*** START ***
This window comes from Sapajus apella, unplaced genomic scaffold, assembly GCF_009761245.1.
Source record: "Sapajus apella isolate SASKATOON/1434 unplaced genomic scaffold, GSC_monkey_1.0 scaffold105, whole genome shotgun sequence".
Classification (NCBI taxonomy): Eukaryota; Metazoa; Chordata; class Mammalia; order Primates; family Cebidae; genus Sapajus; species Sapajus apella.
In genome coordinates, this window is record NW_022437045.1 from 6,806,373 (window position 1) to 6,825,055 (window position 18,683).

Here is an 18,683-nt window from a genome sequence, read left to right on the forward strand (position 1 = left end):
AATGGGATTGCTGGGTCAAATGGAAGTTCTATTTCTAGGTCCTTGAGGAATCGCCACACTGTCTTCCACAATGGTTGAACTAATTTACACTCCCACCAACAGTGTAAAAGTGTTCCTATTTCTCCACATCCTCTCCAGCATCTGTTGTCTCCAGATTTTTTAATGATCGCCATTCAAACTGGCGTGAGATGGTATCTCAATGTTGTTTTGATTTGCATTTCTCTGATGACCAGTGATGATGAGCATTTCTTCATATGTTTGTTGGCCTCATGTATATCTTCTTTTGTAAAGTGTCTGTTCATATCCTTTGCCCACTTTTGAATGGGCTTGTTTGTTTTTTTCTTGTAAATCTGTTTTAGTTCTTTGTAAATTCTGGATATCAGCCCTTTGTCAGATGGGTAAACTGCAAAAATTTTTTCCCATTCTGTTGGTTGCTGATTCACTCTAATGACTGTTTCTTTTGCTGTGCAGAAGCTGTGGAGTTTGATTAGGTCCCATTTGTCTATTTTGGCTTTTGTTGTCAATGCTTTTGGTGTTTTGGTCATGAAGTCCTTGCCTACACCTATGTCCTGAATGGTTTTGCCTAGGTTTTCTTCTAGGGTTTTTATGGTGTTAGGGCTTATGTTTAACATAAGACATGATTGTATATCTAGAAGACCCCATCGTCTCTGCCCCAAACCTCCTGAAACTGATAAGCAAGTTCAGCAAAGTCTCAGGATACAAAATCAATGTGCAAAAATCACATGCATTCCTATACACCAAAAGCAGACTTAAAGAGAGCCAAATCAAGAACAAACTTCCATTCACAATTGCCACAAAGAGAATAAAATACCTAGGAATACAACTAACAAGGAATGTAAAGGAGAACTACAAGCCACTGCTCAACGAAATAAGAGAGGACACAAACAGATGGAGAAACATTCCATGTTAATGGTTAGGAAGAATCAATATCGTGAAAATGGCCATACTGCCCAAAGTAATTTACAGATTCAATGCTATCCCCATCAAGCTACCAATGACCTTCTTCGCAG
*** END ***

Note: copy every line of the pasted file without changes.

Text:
This window comes from Sapajus apella, unplaced genomic scaffold, assembly GCF_009761245.1.
Source record: "Sapajus apella isolate SASKATOON/1434 unplaced genomic scaffold, GSC_monkey_1.0 scaffold105, whole genome shotgun sequence".
Classification (NCBI taxonomy): Eukaryota; Metazoa; Chordata; class Mammalia; order Primates; family Cebidae; genus Sapajus; species Sapajus apella.
In genome coordinates, this window is record NW_022437045.1 from 6,806,373 (window position 1) to 6,825,055 (window position 18,683).

Here is an 18,683-nt window from a genome sequence, read left to right on the forward strand (position 1 = left end):
AATGGGATTGCTGGGTCAAATGGAAGTTCTATTTCTAGGTCCTTGAGGAATCGCCACACTGTCTTCCACAATGGTTGAACTAATTTACACTCCCACCAACAGTGTAAAAGTGTTCCTATTTCTCCACATCCTCTCCAGCATCTGTTGTCTCCAGATTTTTTAATGATCGCCATTCAAACTGGCGTGAGATGGTATCTCAATGTTGTTTTGATTTGCATTTCTCTGATGACCAGTGATGATGAGCATTTCTTCATATGTTTGTTGGCCTCATGTATATCTTCTTTTGTAAAGTGTCTGTTCATATCCTTTGCCCACTTTTGAATGGGCTTGTTTGTTTTTTTCTTGTAAATCTGTTTTAGTTCTTTGTAAATTCTGGATATCAGCCCTTTGTCAGATGGGTAAACTGCAAAAATTTTTTCCCATTCTGTTGGTTGCTGATTCACTCTAATGACTGTTTCTTTTGCTGTGCAGAAGCTGTGGAGTTTGATTAGGTCCCATTTGTCTATTTTGGCTTTTGTTGTCAATGCTTTTGGTGTTTTGGTCATGAAGTCCTTGCCTACACCTATGTCCTGAATGGTTTTGCCTAGGTTTTCTTCTAGGGTTTTTATGGTGTTAGGGCTTATGTTTAACATAAGACATGATTGTATATCTAGAAGACCCCATCGTCTCTGCCCCAAACCTCCTGAAACTGATAAGCAAGTTCAGCAAAGTCTCAGGATACAAAATCAATGTGCAAAAATCACATGCATTCCTATACACCAAAAGCAGACTTAAAGAGAGCCAAATCAAGAACAAACTTCCATTCACAATTGCCACAAAGAGAATAAAATACCTAGGAATACAACTAACAAGGAATGTAAAGGAGAACTACAAGCCACTGCTCAACGAAATAAGAGAGGACACAAACAGATGGAGAAACATTCCATGTTAATGGTTAGGAAGAATCAATATCGTGAAAATGGCCATACTGCCCAAAGTAATTTACAGATTCAATGCTATCCCCATCAAGCTACCAATGACCTTCTTCGCAG